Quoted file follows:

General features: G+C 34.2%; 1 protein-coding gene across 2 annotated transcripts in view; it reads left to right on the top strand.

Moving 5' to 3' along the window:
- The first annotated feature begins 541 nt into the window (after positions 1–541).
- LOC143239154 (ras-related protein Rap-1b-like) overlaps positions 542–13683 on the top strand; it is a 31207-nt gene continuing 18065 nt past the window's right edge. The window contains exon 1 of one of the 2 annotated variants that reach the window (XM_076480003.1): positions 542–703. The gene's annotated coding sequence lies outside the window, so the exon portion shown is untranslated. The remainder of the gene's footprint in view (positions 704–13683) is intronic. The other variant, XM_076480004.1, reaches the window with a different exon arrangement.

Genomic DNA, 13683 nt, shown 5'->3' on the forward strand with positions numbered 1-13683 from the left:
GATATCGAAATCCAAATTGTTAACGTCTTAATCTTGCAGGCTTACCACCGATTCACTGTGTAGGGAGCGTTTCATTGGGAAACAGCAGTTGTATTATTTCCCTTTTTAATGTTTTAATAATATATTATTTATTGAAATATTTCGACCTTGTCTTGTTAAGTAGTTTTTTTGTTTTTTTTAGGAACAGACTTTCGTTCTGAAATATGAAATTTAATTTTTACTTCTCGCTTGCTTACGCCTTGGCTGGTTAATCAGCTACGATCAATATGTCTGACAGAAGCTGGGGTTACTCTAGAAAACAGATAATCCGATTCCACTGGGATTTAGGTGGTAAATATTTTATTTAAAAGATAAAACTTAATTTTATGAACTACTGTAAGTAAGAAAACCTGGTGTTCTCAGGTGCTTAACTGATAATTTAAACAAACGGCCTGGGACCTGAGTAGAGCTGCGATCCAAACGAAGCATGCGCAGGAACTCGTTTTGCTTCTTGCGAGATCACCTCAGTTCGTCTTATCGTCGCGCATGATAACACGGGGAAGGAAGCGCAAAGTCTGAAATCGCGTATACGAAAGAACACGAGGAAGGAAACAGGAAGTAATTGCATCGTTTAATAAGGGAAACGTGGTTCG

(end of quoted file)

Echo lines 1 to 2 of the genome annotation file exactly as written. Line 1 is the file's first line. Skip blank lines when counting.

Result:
General features: G+C 34.2%; 1 protein-coding gene across 2 annotated transcripts in view; it reads left to right on the top strand.

Moving 5' to 3' along the window: